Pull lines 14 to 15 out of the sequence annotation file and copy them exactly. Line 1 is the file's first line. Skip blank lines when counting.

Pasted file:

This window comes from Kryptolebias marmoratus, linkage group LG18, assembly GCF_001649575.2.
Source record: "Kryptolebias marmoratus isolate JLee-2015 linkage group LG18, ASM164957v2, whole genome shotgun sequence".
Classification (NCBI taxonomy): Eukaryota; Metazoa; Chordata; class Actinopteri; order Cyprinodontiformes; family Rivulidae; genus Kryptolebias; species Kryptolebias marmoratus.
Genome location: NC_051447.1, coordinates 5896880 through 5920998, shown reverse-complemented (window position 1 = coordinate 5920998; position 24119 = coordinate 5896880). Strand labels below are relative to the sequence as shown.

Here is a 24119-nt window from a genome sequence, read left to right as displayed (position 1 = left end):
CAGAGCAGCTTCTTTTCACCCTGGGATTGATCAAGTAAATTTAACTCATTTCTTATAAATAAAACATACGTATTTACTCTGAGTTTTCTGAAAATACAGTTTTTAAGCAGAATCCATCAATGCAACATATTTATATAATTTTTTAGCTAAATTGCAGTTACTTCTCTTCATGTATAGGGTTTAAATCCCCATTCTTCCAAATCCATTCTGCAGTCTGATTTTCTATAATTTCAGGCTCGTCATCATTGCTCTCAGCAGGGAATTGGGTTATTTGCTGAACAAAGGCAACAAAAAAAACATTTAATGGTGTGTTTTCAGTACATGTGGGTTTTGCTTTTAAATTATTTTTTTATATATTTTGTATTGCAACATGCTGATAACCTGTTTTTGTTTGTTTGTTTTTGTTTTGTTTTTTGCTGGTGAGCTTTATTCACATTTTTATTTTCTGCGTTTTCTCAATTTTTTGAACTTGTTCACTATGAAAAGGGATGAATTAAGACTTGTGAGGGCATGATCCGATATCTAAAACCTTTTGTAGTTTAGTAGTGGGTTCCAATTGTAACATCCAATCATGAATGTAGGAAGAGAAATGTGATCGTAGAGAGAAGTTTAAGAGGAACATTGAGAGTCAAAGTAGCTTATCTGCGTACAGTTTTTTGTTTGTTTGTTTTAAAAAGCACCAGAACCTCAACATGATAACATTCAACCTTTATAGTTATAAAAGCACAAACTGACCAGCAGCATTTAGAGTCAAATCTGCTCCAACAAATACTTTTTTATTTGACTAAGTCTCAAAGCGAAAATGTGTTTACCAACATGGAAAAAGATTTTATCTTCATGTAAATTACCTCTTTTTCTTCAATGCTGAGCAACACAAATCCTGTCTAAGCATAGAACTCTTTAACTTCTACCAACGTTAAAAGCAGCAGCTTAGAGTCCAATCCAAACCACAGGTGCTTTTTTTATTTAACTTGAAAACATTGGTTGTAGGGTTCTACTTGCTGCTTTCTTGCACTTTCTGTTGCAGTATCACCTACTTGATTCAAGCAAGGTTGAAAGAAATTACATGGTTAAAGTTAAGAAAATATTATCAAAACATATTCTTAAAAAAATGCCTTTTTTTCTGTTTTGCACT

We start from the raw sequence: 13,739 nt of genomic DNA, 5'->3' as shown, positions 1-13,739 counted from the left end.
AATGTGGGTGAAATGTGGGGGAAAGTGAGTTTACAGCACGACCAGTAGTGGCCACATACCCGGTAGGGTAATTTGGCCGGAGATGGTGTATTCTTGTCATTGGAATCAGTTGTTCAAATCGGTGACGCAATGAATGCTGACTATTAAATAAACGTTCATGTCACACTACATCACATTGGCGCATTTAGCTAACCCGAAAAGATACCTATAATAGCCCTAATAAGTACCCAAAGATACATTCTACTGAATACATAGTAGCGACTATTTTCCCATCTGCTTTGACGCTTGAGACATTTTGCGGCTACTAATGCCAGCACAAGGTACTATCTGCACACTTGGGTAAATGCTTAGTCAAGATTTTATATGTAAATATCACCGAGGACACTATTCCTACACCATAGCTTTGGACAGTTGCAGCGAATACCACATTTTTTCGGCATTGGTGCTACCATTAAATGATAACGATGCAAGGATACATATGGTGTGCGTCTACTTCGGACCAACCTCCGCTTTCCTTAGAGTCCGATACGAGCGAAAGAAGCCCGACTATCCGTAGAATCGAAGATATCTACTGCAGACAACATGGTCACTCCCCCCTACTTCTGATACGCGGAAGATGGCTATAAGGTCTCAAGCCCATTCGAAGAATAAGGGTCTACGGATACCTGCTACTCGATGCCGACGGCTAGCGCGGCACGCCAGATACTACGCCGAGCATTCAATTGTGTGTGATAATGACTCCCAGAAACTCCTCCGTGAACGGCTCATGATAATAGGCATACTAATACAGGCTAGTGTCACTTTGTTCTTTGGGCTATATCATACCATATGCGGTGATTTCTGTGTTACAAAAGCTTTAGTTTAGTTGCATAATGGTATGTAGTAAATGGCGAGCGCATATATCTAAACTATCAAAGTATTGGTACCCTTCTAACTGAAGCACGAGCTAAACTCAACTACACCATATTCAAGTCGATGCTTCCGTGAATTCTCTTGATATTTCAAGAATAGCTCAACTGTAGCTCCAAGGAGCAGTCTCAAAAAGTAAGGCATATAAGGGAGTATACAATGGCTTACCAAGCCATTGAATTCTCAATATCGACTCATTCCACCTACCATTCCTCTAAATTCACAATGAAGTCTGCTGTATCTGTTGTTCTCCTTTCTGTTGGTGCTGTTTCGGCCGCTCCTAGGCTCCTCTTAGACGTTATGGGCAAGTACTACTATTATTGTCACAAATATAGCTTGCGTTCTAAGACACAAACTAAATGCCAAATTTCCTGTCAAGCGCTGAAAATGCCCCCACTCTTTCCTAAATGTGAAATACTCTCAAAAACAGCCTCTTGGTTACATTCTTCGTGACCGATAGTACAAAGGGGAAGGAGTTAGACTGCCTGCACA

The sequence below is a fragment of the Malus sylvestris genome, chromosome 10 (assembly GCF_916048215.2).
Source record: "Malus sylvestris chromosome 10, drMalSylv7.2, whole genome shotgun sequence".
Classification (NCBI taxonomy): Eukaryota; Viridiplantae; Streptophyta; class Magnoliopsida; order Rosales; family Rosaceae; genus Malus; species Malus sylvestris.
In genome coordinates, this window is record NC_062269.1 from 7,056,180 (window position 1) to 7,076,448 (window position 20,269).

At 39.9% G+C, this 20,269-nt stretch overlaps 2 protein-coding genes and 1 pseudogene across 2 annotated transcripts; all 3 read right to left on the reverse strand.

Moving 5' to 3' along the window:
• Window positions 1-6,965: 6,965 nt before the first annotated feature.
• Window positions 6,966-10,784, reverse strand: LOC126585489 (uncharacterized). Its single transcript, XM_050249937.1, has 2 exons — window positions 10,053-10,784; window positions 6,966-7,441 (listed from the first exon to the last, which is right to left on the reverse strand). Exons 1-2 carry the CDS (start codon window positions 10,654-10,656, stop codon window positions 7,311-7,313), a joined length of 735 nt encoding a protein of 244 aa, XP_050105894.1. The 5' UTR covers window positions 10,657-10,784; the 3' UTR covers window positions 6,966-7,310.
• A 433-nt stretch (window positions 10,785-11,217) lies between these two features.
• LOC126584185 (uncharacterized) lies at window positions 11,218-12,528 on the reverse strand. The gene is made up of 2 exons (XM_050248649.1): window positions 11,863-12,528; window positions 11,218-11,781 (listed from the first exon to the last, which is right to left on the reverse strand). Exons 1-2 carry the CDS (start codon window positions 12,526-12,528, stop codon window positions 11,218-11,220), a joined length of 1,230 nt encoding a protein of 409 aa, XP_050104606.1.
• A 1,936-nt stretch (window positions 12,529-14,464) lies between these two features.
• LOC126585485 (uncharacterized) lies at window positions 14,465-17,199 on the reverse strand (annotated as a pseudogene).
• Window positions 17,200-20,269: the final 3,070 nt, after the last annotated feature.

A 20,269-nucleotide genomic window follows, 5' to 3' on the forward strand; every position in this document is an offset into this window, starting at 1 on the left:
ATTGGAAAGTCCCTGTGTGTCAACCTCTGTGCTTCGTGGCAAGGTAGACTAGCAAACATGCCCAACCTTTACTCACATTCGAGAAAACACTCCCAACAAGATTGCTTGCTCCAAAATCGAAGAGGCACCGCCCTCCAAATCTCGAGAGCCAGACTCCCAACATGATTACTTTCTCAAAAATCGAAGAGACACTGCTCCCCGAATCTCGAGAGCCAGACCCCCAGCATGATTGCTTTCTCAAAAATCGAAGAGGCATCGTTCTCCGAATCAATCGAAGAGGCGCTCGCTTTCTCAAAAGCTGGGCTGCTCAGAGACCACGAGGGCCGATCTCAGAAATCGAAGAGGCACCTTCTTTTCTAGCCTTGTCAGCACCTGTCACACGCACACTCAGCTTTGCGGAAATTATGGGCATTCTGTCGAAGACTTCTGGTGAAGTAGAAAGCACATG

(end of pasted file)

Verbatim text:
Moving 5' to 3' along the window:
• Window positions 1-6,965: 6,965 nt before the first annotated feature.